"Malik laid down arms to embrace the path of non-violence and finally landed in jail for life. It leaves little hope for experimenting with dialogue in resolving disputed issues," said Wani.

"He will always be relevant to the political scene in Kashmir with his life imprisonment only enhancing his stature as a symbol of Kashmiris' desire for freedom," Kashmiri political analyst Reyaz Ahmad told DW. Ahmad has been a journalist for more than three decades. His articles have appeared in international publications like The New Statesman, Huffington Post and more.

"[Malik's] incarceration will be a perpetual source of grievance for Kashmiris and a fuel to the sentiment for freedom," Ahmad added.

India-Pakistan conflict: A ticking time bomb

Kashmir crackdown continues

Malik is among thousands of Kashmiris who have been jailed for their links with militant separatist movements as India tightens its security strategy in the restive region.

Indian authorities are also shifting Kashmiri political detainees to prisons far away from the region to break their contact with locals.

The former head of Amnesty International in India, Aakar Patel, told DW that Malik's decision to not contest the charges against him suggests he has no faith in the impartiality of India's judiciary. 

"Unfortunately, he has good reason to be skeptical. The habeas corpus pleas of Kashmiri leaders locked up after the gutting of Article 370 [guaranteeing Kashmir's semi-independent status] went undecided in the Supreme Court," Patel said.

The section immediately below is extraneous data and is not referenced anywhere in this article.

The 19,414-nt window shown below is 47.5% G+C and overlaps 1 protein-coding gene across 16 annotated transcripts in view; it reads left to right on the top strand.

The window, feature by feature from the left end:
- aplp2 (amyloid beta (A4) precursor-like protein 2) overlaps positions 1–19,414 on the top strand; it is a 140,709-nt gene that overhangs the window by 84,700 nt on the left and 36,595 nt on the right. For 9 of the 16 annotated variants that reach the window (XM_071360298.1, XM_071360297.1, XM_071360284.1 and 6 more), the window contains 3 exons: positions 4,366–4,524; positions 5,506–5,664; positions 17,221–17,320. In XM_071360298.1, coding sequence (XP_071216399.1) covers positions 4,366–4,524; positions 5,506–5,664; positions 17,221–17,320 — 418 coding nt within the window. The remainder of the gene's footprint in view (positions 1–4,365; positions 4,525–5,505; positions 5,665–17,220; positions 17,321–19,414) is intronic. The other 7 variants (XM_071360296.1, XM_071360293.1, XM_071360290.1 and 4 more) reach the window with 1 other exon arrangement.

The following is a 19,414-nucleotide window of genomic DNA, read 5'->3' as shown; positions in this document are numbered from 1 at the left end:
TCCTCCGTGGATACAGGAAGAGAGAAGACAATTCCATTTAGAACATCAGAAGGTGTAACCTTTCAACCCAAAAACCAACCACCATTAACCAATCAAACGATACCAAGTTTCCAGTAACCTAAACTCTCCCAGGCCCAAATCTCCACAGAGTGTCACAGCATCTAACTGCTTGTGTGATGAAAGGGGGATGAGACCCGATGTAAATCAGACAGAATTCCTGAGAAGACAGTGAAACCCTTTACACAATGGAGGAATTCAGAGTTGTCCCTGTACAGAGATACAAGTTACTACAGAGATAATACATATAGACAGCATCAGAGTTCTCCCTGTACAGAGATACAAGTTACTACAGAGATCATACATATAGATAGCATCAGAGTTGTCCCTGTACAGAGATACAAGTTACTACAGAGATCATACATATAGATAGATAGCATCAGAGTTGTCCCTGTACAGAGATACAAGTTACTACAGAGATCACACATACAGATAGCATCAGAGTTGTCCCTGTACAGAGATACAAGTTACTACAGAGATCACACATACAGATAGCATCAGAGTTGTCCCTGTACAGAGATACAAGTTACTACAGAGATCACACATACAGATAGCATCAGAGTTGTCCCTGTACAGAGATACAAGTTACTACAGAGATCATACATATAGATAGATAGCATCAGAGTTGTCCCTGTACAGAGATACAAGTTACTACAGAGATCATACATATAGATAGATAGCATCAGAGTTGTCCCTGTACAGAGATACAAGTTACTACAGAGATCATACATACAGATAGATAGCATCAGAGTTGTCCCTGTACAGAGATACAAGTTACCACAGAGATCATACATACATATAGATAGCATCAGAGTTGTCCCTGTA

"This is a very distressing period and Malik's decision to martyr himself should alert us to the helplessness felt by Kashmiris," he added.

A 'strong message to militants'

However, Indian BJP party politician and former deputy chief minister of Jammu and Kashmir Nirmal Singh said the verdict "will send a strong message to separatists that they can't escape from the crimes they have committed."

"The separatist ideology is being dealt with iron hands and rule of law is being implemented," Singh told DW.

The People's Alliance for Gupkar Declaration (PAGD), a political alliance campaigning for Kashmiri autonomy, said in a statement the verdict will further alienate the people of Kashmir.

"Life imprisonment given to Malik is a setback to the efforts for peace. We are afraid that this will further compound the uncertainties in the region and will only fuel more alienation and separatist feelings," the PAGD statement said.

However, Kashmir Pandits, an ethnic Hindu minority in Kashmir, have hailed the court decision, and added they want Malik to be tried for killing Pandits in the 1990s.

"We respect the judiciary, but we expect Yasin Malik to be tried for the actual crimes committed by him. Today's punishment is a joke about what he has done to Kashmiri Hindus. You have just punished him for terror funding," said Kashmiri Pandit leader Lalit Ambardar.

Residents in Kashmir fear new detention law

Edited by: Wesley Rahn